Anti-whaling activists claim Antarctic success

Anti-whaling activists claim Japan’s whaling season in the Antarctic is over, and it’s the result of their disruptions in the Southern Ocean.



The Sea Shepherd Conservation Society has accused Japanese whaling ship the Nisshin Maru of ramming its vessels as the protesters tried to prevent the whaler from refuelling.


The Japanese government-backed Institute of Cetacean Research has since announced that it’s stopped work for the time being because it’s too difficult to refuel.


Kerri Worthington reports.


The stand-off in the Southern Ocean may be over for now after a dramatic day between the Sea Shepherd fleet and the Japanese whalers they’ve been stalking.


“Keep away from Nisshin Maru. This is Japanese coast guard official onboard Nisshin Maru. I warn you, stop all your disruptive actions immediately. Keep away from Nisshin Maru.”


The environmental campaigners say the Nisshin Maru rammed its vessels in their worst confrontation in the Southern Ocean in three years.


Sea Shepherd claims the Japanese factory boat had deliberately collided with the Steve Irwin and the Bob Barker — allegations denied by Japan.


But captain of the Bob Barker , Peter Hammarstedt, says the Japanese whaler’s actions were the most dangerous and reckless he’s ever seen.


“Had the Nisshin Maru pushed us any further, there was a risk of the vessel rolling over. What that would have meant is that we would have quite literally sunk. So we were in a position where we could have had to potentially abandon ship in what is the most remote and frigid waters down here in the Southern Ocean.”


However Japan’s Institute of Cetacean Research has suggested it was the activists’ boats that rammed the Japanese ship.


The Institute has called the Sea Shepherd campaign unforgivable and akin to terrorism that threatens human life at sea.


Sea Shepherd is calling on Australia’s government to dispatch the navy to the Southern Ocean to intervene.


Former Australian Greens leader, now Sea Shepherd director, Bob Brown says he believes the captain of the Japanese whaling ship has breached international law.


Mr Brown has told Sky News whales are protected under the Antarctic Treaty, and a policing force is needed to enforce that protection.


“And Australia needs to be moving to establish an international policing force if it won’t do it itself to protect those laws and to protect those values which have been agreed to by the community of nations over decades. As it is we’ve got a buccaneer country, the Japanese government, trespassing all over those laws, treading them into the ground as we saw yesterday for some commercial advantage, even though they’re running this whaling operation at a massive loss and there’s five tonnes of whale meat in storehouse in Tokyo that they can’t sell.”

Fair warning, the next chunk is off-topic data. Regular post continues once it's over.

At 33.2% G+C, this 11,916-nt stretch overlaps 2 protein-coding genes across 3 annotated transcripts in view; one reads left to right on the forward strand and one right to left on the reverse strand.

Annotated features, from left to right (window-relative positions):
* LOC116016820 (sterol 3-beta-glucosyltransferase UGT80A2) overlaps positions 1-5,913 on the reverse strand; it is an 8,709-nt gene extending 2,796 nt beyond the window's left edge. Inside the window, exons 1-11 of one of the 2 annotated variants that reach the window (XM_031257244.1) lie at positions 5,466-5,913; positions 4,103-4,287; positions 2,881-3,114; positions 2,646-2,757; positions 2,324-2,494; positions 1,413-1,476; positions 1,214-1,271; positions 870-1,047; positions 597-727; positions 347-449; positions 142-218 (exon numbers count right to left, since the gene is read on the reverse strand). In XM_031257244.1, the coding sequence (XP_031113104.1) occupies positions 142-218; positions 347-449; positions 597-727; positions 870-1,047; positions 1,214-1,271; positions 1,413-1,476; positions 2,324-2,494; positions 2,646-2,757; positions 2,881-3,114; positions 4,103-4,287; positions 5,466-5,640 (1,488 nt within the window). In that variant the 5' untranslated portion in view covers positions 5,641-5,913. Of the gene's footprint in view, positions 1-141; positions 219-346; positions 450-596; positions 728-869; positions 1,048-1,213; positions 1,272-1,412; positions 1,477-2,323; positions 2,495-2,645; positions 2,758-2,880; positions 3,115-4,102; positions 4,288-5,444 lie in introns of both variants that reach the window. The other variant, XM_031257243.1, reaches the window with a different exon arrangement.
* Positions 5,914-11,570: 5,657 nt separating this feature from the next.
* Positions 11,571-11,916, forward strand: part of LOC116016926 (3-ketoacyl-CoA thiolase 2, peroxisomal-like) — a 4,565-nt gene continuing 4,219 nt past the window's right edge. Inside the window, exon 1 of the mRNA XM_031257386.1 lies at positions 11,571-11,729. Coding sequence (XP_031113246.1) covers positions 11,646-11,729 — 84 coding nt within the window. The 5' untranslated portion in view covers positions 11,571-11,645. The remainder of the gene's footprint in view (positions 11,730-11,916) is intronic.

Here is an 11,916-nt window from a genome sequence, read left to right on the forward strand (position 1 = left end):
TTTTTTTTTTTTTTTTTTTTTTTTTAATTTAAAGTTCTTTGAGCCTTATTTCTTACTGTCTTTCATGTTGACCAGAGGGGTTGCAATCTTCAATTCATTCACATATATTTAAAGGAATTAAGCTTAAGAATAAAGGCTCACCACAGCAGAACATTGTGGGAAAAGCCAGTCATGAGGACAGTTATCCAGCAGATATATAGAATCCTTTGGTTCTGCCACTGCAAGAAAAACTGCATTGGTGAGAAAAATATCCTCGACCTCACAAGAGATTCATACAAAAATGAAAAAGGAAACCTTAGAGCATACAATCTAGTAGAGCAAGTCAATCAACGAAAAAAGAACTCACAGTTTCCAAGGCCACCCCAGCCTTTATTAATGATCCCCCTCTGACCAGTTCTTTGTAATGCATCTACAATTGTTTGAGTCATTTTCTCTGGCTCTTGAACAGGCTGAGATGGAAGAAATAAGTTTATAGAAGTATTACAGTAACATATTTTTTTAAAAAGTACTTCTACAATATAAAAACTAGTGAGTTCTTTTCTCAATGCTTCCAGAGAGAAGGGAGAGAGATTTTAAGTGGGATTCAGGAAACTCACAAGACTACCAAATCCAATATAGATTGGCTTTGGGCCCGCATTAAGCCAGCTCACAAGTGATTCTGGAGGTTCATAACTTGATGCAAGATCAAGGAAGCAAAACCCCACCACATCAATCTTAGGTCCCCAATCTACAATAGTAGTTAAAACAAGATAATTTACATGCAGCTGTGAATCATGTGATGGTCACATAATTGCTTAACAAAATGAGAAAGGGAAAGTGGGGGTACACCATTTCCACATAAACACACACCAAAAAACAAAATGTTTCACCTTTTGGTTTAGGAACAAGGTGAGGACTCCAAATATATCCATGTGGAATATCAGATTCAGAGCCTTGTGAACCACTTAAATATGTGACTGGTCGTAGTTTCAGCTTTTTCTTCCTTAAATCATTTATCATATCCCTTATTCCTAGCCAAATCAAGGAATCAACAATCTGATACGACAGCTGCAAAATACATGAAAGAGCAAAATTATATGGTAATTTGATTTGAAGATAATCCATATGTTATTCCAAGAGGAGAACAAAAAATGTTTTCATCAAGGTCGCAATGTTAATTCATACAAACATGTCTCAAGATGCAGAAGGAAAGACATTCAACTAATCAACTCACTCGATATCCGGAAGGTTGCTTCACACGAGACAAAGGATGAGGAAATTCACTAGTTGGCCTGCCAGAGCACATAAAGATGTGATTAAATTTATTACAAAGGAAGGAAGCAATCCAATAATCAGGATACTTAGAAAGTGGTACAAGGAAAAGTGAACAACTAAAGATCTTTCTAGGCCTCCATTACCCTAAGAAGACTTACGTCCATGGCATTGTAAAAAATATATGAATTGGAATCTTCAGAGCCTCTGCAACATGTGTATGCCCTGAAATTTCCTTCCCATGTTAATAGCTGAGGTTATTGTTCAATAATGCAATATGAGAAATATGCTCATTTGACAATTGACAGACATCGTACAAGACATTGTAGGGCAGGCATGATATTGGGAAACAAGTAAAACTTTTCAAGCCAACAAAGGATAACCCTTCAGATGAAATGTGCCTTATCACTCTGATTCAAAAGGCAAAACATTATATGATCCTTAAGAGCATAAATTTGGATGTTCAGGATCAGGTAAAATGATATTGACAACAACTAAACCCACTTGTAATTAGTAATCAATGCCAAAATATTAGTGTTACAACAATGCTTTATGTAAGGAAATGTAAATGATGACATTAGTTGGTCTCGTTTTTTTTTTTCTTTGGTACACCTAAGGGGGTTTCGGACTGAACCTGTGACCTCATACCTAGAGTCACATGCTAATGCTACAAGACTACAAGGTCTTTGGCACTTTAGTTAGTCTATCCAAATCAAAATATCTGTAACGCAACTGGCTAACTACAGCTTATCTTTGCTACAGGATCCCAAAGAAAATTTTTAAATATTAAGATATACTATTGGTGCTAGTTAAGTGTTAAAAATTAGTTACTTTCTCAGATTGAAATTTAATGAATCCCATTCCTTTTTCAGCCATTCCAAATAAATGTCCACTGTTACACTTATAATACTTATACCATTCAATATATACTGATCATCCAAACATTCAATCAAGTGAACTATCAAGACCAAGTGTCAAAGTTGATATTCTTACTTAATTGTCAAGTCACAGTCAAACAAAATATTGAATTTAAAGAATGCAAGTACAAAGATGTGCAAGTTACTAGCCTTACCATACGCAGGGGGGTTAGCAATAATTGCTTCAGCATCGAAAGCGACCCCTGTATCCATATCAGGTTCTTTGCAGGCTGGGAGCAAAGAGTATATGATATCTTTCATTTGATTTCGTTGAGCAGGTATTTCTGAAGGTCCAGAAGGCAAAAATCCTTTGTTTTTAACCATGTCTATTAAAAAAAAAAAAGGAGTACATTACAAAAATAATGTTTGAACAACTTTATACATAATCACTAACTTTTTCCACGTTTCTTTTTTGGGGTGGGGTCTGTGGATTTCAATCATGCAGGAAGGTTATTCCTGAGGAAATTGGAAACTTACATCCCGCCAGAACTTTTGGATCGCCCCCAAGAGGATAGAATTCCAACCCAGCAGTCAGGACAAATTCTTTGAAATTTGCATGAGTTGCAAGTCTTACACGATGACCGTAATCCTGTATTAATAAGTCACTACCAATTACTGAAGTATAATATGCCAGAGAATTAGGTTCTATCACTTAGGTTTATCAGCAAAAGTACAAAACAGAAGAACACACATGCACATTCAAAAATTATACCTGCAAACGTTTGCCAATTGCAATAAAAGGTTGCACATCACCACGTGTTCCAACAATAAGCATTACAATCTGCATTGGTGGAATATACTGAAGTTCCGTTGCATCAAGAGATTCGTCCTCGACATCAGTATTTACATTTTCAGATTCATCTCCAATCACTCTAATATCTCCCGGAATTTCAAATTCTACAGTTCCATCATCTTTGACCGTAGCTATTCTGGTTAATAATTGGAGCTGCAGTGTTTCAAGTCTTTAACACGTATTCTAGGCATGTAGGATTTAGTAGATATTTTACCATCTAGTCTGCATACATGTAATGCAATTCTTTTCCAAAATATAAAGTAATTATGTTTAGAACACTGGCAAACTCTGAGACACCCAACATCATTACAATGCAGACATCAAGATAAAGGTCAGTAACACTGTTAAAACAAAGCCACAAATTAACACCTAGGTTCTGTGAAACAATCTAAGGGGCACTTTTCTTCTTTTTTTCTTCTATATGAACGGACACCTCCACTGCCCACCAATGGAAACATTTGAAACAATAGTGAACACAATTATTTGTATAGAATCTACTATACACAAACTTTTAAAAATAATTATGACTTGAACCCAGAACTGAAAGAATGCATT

But the Federal Government has ruled out sending a navy ship to keep watch in Antarctic waters


Defence Minister Stephen Smith says the government has in the past sent a ship to collect video and photographic evidence of whaling hunts to build a case before the International Court of Justice.

And Environment minister Tony Burke told the ABC governments should settle conflicts through the courts.


“When people say that we should have the navy and we should be asserting territorial waters in that Antarctic region, can I just urge people to pause for thought at the implications of that. Part of the Antarctic Treaty system is that countries will not assert their territorial claims against each other. That treaty system is the underpinning of making sure we don’t have mining in the Antarctic. And regardless of how offensive Japan’s behaviour is in the Southern Ocean at the moment, it would be an extraordinary action for Australia to start the process of blowing up the Antarctic Treaty system.”


But Mr Burke says the Maritime Safety Authority is investigating the latest incident.


And he’s warned that claims Japan’s 2013 whaling season is over are premature.


“Japan is going from one side of our planet to the other to chase species that are meant to be protected, magnificent species that the rest of the world has put a moratorium on the commercial slaughter of. If they’ve stopped for a few months and are still intending to come back, then I really don’t think there’s a lot to celebrate yet.”


However, Bob Barker captain Peter Hammarstedt says this could be the Sea Shepherd’s most successful campaign in Antarctic, having prevented the Japanese from taking 95 per cent of their quota.


“It’ll be the third year in a row that we’ve bankrupted the Japanese whaling fleet. We would have prevented hundreds and hundreds of whales from being slaughtered. Certainly these poachers, or thugs, are motivated by profit only and what we’re able to do is take away that profit motive by putting our ships in the way and risking our lives to protect these animals. So I think we could be very well on our way to stopping whaling here once and for all.”